Riot Band Blues allowed me go into a lot of depth, because it was an open-ended series instead of a novel. It ran at a weekly schedule for ninety-one chapters, which stretched me. Because it was so long, I was able to write several story arcs, and the series had some strong characters. The drawback was that the ending was soft, because I eventually ran out of steam.
You took a break from music writing after the conclusion of the story Riot Band Blues. What made you return with I Sing When You Shut Up? What changed?
I was focusing on other things. You can’t keep doing the same thing all the time, and writing Riot Band Blues for almost two years drained me.
The novel that became I Sing When You Shut Up wasn’t originally intended for UG. I just wanted to write a good story, instead of specifically a rock ‘n’ roll book. Then, after I figured out what I wanted to do with it plot-wise, I realized it would work well in a music setting, and I offered it to the site. Because it wasn’t planned ahead of time to be a UG novel, it doesn’t follow the same story conventions of the previous three UG stories. It isn’t the same boy-joins-band plot that I’ve done already.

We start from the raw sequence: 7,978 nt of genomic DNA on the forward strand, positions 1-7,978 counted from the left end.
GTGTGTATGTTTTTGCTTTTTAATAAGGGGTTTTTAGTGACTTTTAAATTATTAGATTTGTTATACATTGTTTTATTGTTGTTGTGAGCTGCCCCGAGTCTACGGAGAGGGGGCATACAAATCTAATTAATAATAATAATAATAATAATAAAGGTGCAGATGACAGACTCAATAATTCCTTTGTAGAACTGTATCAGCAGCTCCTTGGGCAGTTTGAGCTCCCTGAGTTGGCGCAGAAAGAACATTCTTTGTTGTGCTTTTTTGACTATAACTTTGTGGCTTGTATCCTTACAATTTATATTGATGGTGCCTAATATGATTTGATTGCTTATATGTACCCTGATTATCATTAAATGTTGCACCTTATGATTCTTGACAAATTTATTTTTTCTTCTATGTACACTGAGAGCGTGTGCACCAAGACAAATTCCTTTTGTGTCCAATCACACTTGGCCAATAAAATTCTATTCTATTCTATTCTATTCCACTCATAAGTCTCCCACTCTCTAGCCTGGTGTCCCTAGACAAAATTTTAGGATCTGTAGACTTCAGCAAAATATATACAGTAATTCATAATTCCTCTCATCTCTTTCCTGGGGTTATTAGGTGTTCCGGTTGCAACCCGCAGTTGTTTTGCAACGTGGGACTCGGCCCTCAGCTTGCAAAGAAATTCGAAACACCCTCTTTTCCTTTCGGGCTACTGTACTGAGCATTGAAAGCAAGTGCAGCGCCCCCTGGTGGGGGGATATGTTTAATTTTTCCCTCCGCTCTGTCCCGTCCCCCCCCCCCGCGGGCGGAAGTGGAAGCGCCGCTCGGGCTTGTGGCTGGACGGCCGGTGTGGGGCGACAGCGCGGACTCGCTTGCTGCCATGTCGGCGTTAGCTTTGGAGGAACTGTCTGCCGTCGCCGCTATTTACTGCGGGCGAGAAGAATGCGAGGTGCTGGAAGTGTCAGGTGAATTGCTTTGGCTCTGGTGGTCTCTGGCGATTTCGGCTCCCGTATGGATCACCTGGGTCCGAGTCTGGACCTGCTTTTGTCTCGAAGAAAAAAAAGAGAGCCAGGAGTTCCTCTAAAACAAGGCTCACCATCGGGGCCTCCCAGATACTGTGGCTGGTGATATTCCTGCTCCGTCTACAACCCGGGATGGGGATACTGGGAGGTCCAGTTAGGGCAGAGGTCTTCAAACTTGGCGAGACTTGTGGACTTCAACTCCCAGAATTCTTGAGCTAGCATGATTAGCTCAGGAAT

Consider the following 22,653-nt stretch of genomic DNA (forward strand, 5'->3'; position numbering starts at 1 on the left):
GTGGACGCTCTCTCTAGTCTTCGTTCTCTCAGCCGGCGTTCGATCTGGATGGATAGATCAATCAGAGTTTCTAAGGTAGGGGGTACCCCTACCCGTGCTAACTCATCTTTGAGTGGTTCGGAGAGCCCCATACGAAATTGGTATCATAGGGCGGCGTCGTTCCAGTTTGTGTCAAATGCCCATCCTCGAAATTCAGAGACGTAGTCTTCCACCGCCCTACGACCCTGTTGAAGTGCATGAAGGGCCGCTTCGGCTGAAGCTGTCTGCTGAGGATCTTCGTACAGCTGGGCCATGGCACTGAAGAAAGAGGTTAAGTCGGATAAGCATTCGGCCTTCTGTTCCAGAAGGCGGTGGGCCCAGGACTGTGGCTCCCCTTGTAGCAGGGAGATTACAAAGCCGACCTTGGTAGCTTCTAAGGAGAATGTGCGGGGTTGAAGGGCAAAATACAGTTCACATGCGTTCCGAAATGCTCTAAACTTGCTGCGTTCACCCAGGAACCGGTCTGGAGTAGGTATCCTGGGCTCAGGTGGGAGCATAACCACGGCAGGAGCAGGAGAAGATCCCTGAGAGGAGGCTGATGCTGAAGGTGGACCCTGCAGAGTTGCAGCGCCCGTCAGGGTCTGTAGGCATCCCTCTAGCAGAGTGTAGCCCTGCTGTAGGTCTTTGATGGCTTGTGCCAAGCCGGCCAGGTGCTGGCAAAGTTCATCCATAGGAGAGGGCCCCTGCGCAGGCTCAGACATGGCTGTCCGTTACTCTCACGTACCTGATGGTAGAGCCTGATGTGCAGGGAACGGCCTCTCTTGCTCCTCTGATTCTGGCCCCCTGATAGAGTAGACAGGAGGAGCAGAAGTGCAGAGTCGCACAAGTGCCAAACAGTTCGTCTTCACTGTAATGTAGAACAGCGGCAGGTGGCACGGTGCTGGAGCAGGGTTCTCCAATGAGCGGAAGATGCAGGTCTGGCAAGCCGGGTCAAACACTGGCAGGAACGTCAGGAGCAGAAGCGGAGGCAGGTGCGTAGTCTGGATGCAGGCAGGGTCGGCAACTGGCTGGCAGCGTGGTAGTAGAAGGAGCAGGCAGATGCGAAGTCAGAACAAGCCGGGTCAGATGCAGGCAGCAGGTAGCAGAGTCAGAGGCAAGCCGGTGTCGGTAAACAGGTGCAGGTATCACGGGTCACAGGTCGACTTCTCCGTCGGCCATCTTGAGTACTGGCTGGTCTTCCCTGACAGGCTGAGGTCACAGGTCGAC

What has the reader reaction generally been to your work (old and new)?
The novels have all had enthusiastic, loyal readers. The response to the most recent series has been very positive, but quieter. I don’t know if that’s because of the material, or if people’s online commenting habits have changed over the last few years. Neither would surprise me.
Come back Thursday to read part two of the interview! But in the meantime…